Speaking Volumes: Julie Myerson [FT Magazine]



Financial Times Magazine: April 30th, 2004



Julie Myerson admits to occasionally suffering from book fatigue. As a novelist, journalist and critic – and a regular on Newsnight Review – the books tend to pile up by her bedside. “I sometimes ignore them and read Vogue instead,” she says. “I have a complete weakness for glossy magazines.”

Usually, though, she devours books – and not only for her work. She is currently judging the Betty Trask Award for a first novel and is enthused about Louise Dean’s Becoming Strangers: “It’s fantastic. I’m as excited to discover a book like this as to read the latest Booker Prize-winner.”

When she was planning her own fictional debut, Sleepwalking, Myerson made a point of only reading first novels. “I didn’t want to read writers who had ‘moved on’.

I read Esther Freud’s Hideous Kinky and it was so good that I felt very competitive.” The two are now good friends and researched and wrote their fifth novels at the same time – both are set in Suffolk where they each have second homes.

Growing up in Nottingham, Myerson was the first in her family not to leave school at 16. She distinctly remembers enjoying the Janet and John books.

“I saw one in a shop the other day and my tummy flipped over. I remember loving those three or four words each on a page in big black letters.”

As a teenager, Myerson would visit her local library every week and take out six books. She would read them all and return for six more.

One in particular left an impression. “It was called The Victorian Photograph I think, and it was scary, very creepy. I realised later that it had influenced my writing.”

Myerson’s latest novel, Something Might Happen, which was longlisted for the Booker Prize, deals with a gruesome murder in a sleepy seaside town and its effect on two families.

Myerson favours contemporary fiction, and American authors take precedence. She cites John Updike, Paul Auster and Philip Roth as particular favourites – “such complex books, but I like books that I don’t fully understand.

It goes with me being impatient. I don’t like knowing what’s coming. That’s probably why I try to write surprises”.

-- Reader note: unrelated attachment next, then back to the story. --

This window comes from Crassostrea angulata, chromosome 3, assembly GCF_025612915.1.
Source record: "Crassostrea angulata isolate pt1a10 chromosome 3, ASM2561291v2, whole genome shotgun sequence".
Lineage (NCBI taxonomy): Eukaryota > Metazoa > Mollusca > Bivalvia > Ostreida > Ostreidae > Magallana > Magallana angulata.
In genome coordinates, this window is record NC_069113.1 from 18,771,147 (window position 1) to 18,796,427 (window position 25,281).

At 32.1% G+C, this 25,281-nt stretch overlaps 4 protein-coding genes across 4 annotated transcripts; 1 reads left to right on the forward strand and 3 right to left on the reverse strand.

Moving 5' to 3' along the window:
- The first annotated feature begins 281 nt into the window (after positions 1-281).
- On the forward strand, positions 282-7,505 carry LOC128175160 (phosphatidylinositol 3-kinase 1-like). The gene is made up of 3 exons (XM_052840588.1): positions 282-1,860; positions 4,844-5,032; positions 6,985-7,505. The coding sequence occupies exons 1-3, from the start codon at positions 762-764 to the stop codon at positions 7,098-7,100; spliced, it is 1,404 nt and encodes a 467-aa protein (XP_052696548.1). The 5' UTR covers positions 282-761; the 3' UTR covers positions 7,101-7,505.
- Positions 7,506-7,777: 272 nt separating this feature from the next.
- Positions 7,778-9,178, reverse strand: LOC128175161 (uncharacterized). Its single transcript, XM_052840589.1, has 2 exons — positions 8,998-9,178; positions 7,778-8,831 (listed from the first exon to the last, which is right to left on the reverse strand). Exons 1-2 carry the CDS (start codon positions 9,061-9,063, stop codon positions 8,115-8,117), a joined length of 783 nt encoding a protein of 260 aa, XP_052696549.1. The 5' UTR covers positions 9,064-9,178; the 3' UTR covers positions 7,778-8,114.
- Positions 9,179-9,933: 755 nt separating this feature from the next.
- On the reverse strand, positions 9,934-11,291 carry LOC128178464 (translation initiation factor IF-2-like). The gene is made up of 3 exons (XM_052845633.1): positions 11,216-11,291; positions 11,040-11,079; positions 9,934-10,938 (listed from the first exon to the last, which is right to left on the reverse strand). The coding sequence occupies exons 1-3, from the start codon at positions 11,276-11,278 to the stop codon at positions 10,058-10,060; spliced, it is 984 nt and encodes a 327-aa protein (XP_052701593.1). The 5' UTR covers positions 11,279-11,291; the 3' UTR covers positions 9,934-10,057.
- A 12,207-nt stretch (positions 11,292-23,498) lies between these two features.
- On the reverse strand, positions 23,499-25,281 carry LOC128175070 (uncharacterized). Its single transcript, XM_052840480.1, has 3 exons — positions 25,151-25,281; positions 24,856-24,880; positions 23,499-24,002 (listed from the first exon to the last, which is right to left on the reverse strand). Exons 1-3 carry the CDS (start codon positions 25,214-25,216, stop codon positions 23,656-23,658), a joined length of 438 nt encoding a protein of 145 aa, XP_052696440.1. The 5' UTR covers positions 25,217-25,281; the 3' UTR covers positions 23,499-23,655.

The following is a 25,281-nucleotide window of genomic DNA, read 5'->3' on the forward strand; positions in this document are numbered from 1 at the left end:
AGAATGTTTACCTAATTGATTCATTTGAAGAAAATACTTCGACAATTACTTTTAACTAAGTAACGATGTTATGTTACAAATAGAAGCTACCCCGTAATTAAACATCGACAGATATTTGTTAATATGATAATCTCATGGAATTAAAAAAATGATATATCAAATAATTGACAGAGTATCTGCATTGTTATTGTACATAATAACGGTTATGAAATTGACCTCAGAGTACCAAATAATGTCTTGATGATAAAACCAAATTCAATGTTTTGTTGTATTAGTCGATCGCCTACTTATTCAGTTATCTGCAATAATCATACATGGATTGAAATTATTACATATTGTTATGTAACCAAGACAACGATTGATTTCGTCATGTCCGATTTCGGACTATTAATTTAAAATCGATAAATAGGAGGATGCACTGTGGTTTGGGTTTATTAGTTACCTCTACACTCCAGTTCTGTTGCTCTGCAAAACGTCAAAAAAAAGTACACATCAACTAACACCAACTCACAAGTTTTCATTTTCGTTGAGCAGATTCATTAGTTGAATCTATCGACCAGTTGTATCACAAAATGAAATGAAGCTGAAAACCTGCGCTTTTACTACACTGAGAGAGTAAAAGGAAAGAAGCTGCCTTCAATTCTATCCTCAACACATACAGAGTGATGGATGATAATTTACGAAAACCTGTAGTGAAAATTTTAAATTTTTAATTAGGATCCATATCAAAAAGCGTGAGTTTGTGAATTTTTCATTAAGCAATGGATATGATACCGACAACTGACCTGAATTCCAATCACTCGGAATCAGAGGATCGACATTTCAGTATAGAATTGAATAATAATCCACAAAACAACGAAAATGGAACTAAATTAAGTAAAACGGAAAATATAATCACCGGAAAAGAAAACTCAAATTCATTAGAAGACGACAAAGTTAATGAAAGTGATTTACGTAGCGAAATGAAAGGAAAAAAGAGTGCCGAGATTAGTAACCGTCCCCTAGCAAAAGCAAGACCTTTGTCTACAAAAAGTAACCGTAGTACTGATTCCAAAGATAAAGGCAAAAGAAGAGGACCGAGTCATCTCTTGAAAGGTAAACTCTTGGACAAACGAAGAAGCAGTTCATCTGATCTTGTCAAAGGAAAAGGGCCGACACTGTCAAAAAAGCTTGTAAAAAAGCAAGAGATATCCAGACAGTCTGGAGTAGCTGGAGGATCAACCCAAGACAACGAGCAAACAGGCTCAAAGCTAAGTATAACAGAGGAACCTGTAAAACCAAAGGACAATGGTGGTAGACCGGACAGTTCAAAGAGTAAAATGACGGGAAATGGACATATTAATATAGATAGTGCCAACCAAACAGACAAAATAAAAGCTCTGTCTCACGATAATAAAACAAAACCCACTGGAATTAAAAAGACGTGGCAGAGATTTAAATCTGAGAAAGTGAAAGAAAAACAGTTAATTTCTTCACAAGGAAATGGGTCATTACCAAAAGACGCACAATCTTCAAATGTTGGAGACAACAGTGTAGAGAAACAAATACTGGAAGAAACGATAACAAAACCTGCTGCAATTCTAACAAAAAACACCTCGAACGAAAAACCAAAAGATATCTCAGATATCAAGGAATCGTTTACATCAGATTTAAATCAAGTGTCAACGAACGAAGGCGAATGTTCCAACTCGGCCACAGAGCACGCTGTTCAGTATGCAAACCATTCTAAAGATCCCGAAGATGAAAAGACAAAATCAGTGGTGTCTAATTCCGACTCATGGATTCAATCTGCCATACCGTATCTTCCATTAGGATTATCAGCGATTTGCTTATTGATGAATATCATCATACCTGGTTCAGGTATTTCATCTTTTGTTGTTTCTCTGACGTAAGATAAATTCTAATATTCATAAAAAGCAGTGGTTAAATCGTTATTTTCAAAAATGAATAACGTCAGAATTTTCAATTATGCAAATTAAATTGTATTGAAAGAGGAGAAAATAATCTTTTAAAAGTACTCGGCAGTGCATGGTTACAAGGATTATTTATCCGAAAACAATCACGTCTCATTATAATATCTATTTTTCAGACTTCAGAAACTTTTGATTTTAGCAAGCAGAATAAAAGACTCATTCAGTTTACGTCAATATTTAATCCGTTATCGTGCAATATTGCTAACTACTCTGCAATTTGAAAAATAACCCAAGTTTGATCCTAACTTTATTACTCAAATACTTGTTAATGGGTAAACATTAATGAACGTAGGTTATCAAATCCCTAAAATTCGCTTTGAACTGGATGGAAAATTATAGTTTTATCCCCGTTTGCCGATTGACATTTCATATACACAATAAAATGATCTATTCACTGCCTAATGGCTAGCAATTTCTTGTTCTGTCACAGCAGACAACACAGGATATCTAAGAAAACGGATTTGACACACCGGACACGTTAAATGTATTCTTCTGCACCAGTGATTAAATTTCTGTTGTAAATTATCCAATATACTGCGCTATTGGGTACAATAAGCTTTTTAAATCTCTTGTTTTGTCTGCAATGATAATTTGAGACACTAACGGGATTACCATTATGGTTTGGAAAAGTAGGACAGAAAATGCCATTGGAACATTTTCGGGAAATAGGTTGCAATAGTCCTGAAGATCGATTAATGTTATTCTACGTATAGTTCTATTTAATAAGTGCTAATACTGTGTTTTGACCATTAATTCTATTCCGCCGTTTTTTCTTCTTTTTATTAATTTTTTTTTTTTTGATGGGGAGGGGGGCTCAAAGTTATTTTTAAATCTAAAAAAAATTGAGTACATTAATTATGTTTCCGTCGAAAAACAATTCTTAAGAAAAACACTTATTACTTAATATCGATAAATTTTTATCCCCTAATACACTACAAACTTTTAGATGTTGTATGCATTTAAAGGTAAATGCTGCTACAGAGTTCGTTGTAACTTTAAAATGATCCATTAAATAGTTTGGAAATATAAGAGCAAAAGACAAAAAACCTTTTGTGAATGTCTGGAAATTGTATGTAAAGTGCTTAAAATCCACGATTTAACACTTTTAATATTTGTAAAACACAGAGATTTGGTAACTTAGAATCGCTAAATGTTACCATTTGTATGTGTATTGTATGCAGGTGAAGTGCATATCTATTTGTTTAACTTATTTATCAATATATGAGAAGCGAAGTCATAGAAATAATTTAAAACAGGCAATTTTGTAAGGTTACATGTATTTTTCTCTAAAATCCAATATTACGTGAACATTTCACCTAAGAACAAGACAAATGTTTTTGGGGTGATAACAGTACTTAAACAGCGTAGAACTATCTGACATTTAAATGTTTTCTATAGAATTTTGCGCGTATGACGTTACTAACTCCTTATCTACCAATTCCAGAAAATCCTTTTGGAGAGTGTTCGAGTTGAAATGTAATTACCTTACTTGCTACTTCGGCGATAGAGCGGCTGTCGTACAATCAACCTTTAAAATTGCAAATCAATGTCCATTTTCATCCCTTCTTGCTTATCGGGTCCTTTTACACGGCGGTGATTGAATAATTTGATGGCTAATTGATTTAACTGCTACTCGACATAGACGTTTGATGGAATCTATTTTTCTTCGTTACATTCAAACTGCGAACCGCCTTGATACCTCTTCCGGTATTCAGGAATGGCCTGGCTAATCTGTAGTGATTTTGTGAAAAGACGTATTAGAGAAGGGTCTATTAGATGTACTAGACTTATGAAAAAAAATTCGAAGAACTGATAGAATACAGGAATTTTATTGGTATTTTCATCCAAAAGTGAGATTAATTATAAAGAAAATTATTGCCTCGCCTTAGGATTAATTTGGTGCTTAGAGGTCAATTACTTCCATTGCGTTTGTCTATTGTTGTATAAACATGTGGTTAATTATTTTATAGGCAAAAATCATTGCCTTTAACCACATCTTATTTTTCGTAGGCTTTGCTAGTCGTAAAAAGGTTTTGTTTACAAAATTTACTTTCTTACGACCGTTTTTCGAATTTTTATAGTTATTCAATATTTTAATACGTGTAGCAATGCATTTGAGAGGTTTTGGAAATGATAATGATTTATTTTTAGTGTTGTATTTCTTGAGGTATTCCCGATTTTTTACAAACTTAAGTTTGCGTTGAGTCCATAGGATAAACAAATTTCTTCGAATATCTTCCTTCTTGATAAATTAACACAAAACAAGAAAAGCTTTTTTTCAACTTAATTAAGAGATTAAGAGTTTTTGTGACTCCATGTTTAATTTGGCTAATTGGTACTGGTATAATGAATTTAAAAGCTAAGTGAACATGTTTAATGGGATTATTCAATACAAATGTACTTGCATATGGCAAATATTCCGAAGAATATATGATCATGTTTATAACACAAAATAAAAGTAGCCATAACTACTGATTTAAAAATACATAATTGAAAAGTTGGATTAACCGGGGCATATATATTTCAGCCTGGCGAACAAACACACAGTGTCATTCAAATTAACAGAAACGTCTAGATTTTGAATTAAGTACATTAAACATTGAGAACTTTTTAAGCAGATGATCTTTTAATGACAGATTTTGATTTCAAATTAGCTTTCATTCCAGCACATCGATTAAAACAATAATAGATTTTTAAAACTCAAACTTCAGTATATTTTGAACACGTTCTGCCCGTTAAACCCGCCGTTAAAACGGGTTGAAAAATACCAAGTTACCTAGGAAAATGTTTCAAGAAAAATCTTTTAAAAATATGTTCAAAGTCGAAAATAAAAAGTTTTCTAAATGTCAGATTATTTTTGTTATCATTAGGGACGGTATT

Neither does she have much time for contemporary British women writers. She won’t name names but is disdainful of “all those self-absorbed novels that explore the ‘nothing pasts’ of their characters.

I want a proper plot”. She concedes, however, that when she started writing she took exactly the same approach.

If she had the time, Myerson would read more non-fiction. “I would read biographies of important people from the past 100 years.”

With her latest book Myerson has herself tackled non- fiction and, in effect, written a biography: the biography of her house.

Home: the Story of Everyone who Ever Lived in our House delves into the lives of all the inhabitants of her London home.

Her months of research at family record offices and local council archives uncovered abandoned children, royal servants and bigamous marriages.

It also revealed that the first owner of her house was a writer and journalist, like Myerson, with three children who were exactly the same age as Myerson’s children when she made the discovery.

A somewhat eerie revelation that one senses would be deeply satisfying to this lover of surprises.


South of the Border, West of the Sun by Haruki Murakami

“This is haunting and wonderful. He writes about normal, middle-class Japanese people and about tragedy and loss, but with humour. There is a lot of ambiguity, which I like.”

On Green Dolphin Street by Sebastian Faulks

“I would give anything to have written a book like this.”

Manage Your Mind: The Mental Fitness Guide: by Gillian Butler and Tony Hope

“This kept me from going into therapy when I had three young children and was constantly anxious, scared of flying and a hypochondriac. It helped me to control my powerful imagination.”

Le Grand Meaulnes by Alain-Fournier

“I re-read this recently thinking it wouldn’t stand up. But it does. It changed my life as a teenager – confirming every suspicion about falling in love and romance. It perplexes me more now as an adult.”

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